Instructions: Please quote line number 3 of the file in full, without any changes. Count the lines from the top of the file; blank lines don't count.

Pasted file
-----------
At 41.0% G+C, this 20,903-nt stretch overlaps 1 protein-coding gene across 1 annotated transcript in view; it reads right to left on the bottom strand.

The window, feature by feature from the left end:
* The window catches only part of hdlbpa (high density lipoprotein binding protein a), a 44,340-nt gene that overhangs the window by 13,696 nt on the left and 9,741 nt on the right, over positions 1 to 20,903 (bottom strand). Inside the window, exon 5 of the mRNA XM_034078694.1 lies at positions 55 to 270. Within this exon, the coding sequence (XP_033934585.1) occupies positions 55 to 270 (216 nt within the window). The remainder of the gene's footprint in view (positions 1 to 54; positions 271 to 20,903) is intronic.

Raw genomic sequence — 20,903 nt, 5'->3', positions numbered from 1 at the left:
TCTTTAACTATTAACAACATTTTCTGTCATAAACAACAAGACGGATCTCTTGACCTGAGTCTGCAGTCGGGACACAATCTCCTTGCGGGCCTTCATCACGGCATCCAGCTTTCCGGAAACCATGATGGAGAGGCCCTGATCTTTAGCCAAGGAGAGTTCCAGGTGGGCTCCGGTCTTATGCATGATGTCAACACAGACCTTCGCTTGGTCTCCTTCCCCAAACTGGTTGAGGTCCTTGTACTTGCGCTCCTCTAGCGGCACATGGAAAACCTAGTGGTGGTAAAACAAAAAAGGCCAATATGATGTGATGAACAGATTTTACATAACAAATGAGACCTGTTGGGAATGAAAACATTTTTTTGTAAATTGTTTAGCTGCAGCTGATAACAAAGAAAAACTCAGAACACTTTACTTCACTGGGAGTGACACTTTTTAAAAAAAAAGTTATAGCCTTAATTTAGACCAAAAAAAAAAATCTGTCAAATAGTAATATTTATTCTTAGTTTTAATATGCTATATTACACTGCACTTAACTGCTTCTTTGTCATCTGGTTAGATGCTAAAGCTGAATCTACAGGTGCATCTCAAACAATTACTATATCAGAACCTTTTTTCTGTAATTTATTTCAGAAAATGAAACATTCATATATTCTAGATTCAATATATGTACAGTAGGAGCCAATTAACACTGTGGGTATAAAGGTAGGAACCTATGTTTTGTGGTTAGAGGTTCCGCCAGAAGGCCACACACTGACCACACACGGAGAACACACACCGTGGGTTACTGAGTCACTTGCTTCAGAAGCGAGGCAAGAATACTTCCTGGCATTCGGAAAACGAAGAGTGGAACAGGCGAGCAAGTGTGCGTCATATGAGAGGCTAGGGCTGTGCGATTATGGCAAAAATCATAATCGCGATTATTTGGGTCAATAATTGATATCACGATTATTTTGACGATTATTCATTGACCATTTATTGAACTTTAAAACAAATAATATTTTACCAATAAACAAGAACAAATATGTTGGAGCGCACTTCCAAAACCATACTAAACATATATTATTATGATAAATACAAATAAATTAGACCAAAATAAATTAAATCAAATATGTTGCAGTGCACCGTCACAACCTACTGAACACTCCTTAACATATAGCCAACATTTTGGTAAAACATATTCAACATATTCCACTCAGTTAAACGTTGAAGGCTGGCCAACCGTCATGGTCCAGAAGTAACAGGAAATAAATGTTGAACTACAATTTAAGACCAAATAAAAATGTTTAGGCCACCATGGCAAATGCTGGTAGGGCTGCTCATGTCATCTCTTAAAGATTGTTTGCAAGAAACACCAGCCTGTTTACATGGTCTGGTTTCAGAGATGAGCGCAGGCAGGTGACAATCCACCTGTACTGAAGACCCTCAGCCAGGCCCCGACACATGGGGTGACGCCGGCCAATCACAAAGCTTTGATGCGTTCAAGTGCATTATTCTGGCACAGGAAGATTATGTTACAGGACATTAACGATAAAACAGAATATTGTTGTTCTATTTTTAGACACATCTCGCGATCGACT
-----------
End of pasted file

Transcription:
* The window catches only part of hdlbpa (high density lipoprotein binding protein a), a 44,340-nt gene that overhangs the window by 13,696 nt on the left and 9,741 nt on the right, over positions 1 to 20,903 (bottom strand). Inside the window, exon 5 of the mRNA XM_034078694.1 lies at positions 55 to 270. Within this exon, the coding sequence (XP_033934585.1) occupies positions 55 to 270 (216 nt within the window). The remainder of the gene's footprint in view (positions 1 to 54; positions 271 to 20,903) is intronic.